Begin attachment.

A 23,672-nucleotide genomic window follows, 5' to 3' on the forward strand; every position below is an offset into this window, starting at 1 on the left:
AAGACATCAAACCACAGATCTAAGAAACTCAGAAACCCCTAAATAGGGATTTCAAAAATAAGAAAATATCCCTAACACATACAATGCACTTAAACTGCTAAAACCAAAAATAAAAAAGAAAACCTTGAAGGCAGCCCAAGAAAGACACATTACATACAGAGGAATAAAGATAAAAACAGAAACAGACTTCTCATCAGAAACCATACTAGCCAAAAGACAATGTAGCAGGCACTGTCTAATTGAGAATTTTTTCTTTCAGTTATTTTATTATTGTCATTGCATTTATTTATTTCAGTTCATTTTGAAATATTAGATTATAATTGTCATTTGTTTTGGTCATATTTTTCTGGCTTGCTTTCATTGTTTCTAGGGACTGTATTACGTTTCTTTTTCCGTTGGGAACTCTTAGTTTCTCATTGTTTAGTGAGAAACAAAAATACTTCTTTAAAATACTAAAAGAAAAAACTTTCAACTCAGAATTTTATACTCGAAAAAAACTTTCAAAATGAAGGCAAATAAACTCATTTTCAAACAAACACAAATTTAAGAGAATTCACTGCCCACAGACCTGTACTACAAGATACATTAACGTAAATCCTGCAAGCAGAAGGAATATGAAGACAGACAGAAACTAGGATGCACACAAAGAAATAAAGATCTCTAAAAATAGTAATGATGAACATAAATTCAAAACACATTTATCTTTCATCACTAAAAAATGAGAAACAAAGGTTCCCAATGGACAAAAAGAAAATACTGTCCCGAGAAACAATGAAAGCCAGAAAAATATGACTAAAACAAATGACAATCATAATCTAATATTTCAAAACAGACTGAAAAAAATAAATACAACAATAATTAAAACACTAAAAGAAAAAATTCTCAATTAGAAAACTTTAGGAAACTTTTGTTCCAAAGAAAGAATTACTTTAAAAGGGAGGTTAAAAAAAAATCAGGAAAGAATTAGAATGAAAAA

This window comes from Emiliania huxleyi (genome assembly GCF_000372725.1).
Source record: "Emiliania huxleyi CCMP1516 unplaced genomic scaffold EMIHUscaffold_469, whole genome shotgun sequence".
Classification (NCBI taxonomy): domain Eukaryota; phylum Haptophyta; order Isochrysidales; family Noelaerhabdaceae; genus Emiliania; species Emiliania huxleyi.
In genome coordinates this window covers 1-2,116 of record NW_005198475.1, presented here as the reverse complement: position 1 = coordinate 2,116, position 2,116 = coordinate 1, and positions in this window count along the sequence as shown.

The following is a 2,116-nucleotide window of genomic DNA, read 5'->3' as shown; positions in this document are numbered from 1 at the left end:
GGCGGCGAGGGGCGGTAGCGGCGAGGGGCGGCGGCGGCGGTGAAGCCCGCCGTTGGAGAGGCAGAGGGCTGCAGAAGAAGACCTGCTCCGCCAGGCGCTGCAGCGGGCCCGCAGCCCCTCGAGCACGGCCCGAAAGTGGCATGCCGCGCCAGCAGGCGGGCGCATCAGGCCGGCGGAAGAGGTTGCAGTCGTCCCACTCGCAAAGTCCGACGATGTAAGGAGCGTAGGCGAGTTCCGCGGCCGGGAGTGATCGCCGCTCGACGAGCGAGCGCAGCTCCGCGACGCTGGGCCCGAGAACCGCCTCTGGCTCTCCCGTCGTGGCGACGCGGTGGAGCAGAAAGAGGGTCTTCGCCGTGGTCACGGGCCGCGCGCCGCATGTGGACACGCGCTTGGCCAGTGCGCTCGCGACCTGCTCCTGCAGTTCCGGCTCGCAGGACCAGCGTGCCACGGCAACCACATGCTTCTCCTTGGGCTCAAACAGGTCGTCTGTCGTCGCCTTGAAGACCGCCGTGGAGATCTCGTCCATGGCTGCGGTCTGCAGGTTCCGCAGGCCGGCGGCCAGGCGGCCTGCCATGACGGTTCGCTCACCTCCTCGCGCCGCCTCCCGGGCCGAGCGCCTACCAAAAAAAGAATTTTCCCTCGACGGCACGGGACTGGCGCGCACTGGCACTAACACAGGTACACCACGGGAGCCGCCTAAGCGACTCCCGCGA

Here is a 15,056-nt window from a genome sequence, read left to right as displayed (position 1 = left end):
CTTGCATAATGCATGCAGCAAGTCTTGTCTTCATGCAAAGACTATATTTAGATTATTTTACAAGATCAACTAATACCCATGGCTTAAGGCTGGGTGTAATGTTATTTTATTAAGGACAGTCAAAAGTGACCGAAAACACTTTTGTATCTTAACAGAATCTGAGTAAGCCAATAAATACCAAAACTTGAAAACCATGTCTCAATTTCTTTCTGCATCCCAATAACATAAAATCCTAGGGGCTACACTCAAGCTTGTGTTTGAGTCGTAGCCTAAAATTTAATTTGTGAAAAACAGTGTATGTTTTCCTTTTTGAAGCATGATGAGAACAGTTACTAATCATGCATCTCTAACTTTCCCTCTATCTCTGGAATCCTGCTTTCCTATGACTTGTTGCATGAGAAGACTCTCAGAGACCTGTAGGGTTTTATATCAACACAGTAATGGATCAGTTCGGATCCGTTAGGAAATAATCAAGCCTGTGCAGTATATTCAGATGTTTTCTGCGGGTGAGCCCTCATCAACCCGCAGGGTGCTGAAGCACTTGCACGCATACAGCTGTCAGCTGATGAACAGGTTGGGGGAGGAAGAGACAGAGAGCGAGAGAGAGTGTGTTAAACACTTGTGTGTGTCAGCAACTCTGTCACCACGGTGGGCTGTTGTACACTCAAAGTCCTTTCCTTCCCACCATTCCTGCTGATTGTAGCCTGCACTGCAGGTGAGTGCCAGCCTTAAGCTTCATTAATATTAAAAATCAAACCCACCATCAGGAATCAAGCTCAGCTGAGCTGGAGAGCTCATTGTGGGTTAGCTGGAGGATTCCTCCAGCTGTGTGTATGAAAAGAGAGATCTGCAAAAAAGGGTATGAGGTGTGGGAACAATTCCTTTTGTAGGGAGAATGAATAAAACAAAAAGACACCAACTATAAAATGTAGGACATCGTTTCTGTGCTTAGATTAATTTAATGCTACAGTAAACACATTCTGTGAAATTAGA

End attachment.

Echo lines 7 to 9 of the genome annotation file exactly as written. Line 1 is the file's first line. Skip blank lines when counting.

The following is a 2,116-nucleotide window of genomic DNA, read 5'->3' as shown; positions in this document are numbered from 1 at the left end:
GGCGGCGAGGGGCGGTAGCGGCGAGGGGCGGCGGCGGCGGTGAAGCCCGCCGTTGGAGAGGCAGAGGGCTGCAGAAGAAGACCTGCTCCGCCAGGCGCTGCAGCGGGCCCGCAGCCCCTCGAGCACGGCCCGAAAGTGGCATGCCGCGCCAGCAGGCGGGCGCATCAGGCCGGCGGAAGAGGTTGCAGTCGTCCCACTCGCAAAGTCCGACGATGTAAGGAGCGTAGGCGAGTTCCGCGGCCGGGAGTGATCGCCGCTCGACGAGCGAGCGCAGCTCCGCGACGCTGGGCCCGAGAACCGCCTCTGGCTCTCCCGTCGTGGCGACGCGGTGGAGCAGAAAGAGGGTCTTCGCCGTGGTCACGGGCCGCGCGCCGCATGTGGACACGCGCTTGGCCAGTGCGCTCGCGACCTGCTCCTGCAGTTCCGGCTCGCAGGACCAGCGTGCCACGGCAACCACATGCTTCTCCTTGGGCTCAAACAGGTCGTCTGTCGTCGCCTTGAAGACCGCCGTGGAGATCTCGTCCATGGCTGCGGTCTGCAGGTTCCGCAGGCCGGCGGCCAGGCGGCCTGCCATGACGGTTCGCTCACCTCCTCGCGCCGCCTCCCGGGCCGAGCGCCTACCAAAAAAAGAATTTTCCCTCGACGGCACGGGACTGGCGCGCACTGGCACTAACACAGGTACACCACGGGAGCCGCCTAAGCGACTCCCGCGA

Here is a 15,056-nt window from a genome sequence, read left to right as displayed (position 1 = left end):